'We'll go after border militants'
US defence secretary Leon Panetta has warned Pakistan that America will not allow attacks on its forces from militants based there to continue.
Pointing to the 20-hour assault against the US embassy and Nato headquarters in Kabul, Afghanistan, that finally ended on Wednesday, Mr Panetta said it was unacceptable that the Haqqani network was able to launch such deadly attacks then flee to safety across the border in Pakistan.
"The message they need to know is - we're going to do everything we can to defend our forces," he told reporters travelling with him to San Francisco, California, for meetings with Australian officials.
He refused to say whether the US planned to take any new military action, but there has been an escalating campaign of drone strikes into Pakistan's border regions. The Haqqanis are a deadly terror group based in Pakistan's lawless border area.
"Time and again we've urged the Pakistanis to exercise their influence over these kinds of attacks from the Haqqanis and we have made very little progress in that area," Mr Panetta said. "I'm not going to talk about how we're going to respond. ... We're not going to allow these types of attacks to go on."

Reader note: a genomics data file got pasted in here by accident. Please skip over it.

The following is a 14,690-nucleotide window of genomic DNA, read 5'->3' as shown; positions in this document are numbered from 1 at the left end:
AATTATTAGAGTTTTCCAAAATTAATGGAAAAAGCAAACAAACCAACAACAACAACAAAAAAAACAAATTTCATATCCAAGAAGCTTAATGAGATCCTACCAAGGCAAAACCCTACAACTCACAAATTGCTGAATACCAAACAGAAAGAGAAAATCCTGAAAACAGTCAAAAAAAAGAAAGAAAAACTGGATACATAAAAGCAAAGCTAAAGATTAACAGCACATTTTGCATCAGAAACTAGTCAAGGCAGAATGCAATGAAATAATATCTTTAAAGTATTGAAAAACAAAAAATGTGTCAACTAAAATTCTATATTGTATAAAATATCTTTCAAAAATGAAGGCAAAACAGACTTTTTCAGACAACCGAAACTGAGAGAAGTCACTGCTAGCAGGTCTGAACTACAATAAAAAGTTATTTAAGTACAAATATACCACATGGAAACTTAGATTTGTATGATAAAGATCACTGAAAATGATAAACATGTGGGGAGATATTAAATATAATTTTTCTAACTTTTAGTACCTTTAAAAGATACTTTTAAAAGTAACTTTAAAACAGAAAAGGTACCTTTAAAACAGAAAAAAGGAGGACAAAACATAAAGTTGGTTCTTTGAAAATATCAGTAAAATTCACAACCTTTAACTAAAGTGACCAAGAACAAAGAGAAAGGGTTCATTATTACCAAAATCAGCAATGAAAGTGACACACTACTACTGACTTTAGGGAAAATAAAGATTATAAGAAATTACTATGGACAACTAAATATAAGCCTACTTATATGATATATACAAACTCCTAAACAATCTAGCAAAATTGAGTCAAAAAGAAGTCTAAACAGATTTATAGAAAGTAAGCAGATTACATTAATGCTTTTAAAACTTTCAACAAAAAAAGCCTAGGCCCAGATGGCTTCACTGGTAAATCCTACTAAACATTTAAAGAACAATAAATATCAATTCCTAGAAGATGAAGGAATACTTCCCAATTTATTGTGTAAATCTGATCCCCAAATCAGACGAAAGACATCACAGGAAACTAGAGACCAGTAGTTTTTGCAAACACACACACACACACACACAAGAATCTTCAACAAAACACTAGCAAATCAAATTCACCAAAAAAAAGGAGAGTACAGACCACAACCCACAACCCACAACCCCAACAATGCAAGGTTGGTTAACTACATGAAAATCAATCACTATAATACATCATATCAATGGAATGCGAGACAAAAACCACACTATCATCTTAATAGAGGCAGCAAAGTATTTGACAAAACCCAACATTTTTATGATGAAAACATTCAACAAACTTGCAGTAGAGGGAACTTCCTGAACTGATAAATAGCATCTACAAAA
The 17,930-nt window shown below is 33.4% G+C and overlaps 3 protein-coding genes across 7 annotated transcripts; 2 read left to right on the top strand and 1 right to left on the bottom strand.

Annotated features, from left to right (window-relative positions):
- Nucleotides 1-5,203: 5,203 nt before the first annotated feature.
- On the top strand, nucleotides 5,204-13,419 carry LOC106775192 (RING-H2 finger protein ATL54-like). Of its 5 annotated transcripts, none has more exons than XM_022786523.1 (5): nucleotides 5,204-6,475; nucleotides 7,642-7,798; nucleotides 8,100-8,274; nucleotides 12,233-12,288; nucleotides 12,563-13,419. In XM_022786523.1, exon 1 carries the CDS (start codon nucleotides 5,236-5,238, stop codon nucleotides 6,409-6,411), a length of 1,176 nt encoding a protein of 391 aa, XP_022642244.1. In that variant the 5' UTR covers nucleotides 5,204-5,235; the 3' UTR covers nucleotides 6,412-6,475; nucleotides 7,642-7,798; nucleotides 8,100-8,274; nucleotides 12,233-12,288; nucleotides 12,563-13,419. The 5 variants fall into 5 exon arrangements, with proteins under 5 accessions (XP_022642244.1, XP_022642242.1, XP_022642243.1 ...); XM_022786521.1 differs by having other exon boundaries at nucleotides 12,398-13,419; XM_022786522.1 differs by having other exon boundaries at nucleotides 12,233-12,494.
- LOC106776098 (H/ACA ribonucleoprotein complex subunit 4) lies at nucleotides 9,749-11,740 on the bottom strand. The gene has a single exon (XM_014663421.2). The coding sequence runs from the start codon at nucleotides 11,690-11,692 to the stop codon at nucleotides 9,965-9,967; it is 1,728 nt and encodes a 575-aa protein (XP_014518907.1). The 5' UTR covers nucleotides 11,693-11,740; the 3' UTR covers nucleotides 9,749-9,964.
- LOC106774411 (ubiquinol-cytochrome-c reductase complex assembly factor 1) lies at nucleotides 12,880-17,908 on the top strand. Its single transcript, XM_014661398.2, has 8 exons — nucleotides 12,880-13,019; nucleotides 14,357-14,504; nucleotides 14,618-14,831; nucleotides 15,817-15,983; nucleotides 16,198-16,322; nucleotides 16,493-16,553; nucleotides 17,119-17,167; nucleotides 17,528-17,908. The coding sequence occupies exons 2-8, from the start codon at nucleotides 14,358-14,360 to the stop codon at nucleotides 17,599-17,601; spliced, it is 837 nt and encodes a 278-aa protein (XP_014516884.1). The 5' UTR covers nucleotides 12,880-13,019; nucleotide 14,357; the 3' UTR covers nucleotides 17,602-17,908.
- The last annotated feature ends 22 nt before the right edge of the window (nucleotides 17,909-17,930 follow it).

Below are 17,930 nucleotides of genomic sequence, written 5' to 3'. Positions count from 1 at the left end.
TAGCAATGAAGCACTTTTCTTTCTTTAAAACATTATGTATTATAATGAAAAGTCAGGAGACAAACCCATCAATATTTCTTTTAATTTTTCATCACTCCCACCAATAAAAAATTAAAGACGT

US officials have blamed the Haqqani network for the nearly day-long assault on the heavily guarded Afghan capital. The attack left 27 dead, including police, civilians and attackers.
Mr Panetta's remarks reflect growing US impatience over Islamabad's reluctance to go after the Haqqanis, who are connected to both the Taliban and al Qaida and present the most significant threat to Afghanistan's stability.
US officials have repeatedly pressed the Pakistanis to move against insurgent havens in the border region, including in North Waziristan.
The Haqqanis use the lawless territory to launch attacks against US and Afghan forces across the border.
US relations with Pakistan have been rocky amid complaints about the increased American drone attacks across the border. But they worsened after the US special operations forces crossed into Pakistan in May to raid the Abbottabad compound where al Qaida leader Osama bin Laden had been hiding for years. Bin Laden was killed in the raid and Pakistani officials were angry about what they considered an assault on their country's sovereignty.